D.C. Circuit weighs dispute that could limit PURPA’s reach

By Niina H. Farah | 09/08/2022 07:03 AM EDT

Judges appeared divided on a Midwestern utility’s argument that it should not be required to purchase power from a Montana solar facility.

FERC headquarters.

Federal Energy Regulatory Commission headquarters in Washington. Francis Chung/E&E News

A federal appeals court on Wednesday appeared divided on whether a utility should be required to purchase power from a Montana solar project under a law designed to boost the amount of renewable energy on the electric grid.

Judges of the U.S. Court of Appeals for the District of Columbia Circuit questioned whether Broadview Solar LLC’s solar array and battery storage project produced too much power to be considered a “qualifying facility” under the Public Utility Regulatory Policies Act. The law states that utilities will be required to purchase renewable energy only from small facilities that have a maximum production capacity of 80 megawatts.

Judge Cornelia Pillard appeared to favor the Federal Energy Regulatory Commission’s rationale that the Broadview project was a qualifying facility under PURPA, while Judge Justin Walker appeared to lean more in favor of utility challengers. The third member of the panel, Senior Judge David Sentelle, a Reagan pick, did not clearly indicate his leanings in the case.


Pillard, an Obama pick, said that Broadview did not seem to be doing anything “manipulative or devious” in its design to maximize the capacity of its project.

“They have been rather clever,” said Pillard. She added later: “They do comply with the 80 megawatt delivery in the form that is useable.”

At the heart of the case was how FERC should have accounted for the total energy produced by the Broadview project: Should the commission count how much energy the project could produce or how much it could deliver to the grid?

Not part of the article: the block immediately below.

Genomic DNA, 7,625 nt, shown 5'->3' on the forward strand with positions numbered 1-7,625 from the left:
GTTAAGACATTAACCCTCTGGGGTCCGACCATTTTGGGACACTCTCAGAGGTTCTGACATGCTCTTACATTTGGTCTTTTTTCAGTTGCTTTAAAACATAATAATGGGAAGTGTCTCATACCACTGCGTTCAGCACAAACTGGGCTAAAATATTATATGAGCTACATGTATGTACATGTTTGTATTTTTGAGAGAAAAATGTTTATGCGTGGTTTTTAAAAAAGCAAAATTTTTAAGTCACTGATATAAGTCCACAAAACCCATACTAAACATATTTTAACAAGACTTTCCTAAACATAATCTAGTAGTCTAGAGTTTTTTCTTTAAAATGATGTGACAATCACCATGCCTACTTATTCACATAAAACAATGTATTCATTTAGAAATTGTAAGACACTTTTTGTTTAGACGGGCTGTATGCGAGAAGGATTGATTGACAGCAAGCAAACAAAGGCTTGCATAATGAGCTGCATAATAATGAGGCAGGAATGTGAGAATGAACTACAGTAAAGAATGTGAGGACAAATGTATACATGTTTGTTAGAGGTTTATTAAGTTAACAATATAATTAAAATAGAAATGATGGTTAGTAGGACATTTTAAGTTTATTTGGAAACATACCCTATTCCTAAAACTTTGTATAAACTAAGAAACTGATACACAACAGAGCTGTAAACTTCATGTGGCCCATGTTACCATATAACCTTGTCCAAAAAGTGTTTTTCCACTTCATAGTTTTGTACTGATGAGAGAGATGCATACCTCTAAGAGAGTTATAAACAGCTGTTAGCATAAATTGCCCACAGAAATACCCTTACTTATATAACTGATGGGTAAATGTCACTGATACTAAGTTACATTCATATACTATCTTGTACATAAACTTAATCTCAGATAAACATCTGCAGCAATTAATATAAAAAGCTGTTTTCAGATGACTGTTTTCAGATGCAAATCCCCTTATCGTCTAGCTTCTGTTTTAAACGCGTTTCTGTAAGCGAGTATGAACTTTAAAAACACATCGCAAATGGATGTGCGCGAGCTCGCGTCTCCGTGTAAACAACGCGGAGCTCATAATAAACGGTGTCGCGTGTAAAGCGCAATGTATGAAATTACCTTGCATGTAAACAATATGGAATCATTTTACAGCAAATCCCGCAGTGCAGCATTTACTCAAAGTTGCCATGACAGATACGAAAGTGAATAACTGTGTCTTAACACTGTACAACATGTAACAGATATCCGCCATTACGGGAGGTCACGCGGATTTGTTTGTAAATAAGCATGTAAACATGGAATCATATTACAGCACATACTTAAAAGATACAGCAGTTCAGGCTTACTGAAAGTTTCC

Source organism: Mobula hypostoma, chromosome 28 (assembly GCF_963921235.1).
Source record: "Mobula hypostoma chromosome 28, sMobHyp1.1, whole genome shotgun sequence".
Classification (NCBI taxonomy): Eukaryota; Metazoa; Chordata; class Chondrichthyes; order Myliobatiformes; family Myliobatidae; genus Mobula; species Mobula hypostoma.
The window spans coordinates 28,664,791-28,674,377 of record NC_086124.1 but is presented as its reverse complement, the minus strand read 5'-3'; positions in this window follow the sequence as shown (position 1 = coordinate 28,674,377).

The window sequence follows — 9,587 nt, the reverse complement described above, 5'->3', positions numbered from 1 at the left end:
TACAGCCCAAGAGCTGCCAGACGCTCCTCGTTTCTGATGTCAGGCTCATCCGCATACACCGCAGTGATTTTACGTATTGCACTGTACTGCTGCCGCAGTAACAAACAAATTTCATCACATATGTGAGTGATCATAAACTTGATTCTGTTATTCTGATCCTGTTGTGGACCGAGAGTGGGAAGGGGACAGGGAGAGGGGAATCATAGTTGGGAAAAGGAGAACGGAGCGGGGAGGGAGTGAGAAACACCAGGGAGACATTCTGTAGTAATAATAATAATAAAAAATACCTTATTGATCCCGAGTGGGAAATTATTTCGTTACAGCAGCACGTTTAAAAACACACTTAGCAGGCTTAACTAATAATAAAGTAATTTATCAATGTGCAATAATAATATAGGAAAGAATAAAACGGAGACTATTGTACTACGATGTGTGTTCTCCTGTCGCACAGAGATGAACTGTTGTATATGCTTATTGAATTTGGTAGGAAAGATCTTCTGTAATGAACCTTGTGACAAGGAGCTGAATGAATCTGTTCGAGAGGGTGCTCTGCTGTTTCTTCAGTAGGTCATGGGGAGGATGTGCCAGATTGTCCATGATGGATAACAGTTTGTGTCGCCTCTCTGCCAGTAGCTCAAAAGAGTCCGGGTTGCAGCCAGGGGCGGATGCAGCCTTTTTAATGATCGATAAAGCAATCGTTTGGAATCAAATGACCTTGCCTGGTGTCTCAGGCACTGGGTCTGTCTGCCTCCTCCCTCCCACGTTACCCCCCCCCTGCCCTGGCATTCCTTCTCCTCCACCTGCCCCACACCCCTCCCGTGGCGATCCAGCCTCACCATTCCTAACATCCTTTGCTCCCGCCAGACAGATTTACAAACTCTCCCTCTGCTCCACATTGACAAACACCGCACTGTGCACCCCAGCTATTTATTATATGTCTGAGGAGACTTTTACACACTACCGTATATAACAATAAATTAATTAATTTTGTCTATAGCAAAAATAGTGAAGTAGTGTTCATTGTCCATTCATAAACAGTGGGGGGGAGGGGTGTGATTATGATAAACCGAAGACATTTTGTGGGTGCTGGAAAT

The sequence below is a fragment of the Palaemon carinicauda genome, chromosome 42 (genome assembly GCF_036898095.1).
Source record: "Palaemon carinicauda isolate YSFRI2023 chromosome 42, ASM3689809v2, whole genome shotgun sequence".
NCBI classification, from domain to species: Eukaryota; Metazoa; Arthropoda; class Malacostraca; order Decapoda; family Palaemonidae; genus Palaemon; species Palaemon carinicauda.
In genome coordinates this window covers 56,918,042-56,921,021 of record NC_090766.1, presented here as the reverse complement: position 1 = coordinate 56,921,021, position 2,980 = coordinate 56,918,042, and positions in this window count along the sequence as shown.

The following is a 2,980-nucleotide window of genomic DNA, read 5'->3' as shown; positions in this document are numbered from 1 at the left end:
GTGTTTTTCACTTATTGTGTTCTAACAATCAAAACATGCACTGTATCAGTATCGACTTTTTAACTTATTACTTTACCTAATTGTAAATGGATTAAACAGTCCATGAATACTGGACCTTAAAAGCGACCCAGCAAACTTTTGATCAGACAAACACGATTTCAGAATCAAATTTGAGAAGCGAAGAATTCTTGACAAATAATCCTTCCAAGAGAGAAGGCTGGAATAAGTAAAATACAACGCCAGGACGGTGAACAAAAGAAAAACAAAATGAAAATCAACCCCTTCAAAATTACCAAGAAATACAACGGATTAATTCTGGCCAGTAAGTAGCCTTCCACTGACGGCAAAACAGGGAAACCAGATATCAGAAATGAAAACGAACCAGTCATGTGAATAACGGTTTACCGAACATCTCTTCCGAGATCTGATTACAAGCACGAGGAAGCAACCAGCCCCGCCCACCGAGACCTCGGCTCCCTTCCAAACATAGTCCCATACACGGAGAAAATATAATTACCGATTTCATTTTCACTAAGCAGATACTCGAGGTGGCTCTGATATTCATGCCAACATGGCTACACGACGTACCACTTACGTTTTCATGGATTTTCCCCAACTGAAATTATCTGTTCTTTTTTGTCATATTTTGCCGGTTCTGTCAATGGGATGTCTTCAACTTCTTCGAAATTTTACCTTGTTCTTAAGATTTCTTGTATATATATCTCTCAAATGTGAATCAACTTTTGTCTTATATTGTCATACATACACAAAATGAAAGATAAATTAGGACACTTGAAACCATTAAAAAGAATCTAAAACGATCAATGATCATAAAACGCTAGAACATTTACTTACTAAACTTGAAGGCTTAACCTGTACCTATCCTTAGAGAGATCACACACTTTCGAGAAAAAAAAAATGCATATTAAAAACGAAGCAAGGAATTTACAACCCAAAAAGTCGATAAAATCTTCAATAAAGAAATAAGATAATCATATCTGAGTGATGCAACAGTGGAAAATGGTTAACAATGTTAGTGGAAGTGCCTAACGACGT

Edison Electric Institute and NorthWestern Energy Corp., the Midwestern utility required to purchase power from the project, said Broadview’s combined solar array and battery storage capacity of 160 megawatts far exceeded the statutory cap and therefore shouldn’t be considered a qualifying facility.

Broadview and FERC said the design meant only the allowable 80 megawatts could enter the grid from the project, making it eligible for the purchasing agreement that the commission approved in 2019.

Even though the solar energy generated by the project could reach 160 megawatts, that direct current cannot be used in the grid until it is converted to an alternating current using inverters, Broadview and FERC said. Those inverters, they noted, only allowed 80 megawatts into the grid.

But Jeremy Marwell — a partner at the firm Vinson & Elkins LLP representing NorthWestern Energy and Edison Electric Institute — said FERC had incorrectly interpreted PURPA’s text.

“What we think the statute is looking for is the generating aspect of the facility,” he said. “That’s why we look to the solar array and not inverters.”

Walker, a Trump pick, focused on whether FERC’s reading of qualifying facilities under PURPA should prevail based on Chevron deference, a two-step analysis used by courts to determine when they should defer to agencies’ interpretation of ambiguous statutes.

FERC attorney Jared Fish said that the commission’s best argument was under Chevron step two, in which a court determines if an agency’s statutory interpretation was reasonable. In this case, he said, FERC accounted for both the direct power and alternating current output from the Broadview facility.

“It helped that you aren’t relying on conflation of production and delivery, but you are conflating production and conversion,” Walker told Fish.

Walker asked if FERC should win on Chevron step one, an analysis of the plain meaning of the term “power production capacity” under PURPA.

“I think we should win either way,” Fish replied.

Robert Loeb, an attorney for Broadview, said the court should consider all the components of production together, including inverters, when assessing whether the project exceeded PURPA’s statutory limit.

“The question here is whether power production capacity can be measured by a subcomponent of a facility or the facility as a whole,” Loeb said. “It’s not unreasonable to consider the latter.”

The D.C. Circuit panel also debated whether FERC should have considered extenuating circumstances when it denied the Solar Energy Industries Association’s late request to intervene in earlier proceedings before the commission. The trade group argued it should have been able to give input on a rule change involving how qualifying facilities calculate their power production capacity.

Pillard appeared skeptical of the association’s argument for standing, but she also pressed Fish on FERC’s decision to deny the trade group from participating.

“That’s really a question of whether there should be a statutory change or a regulatory change that would bind us,” Fish said.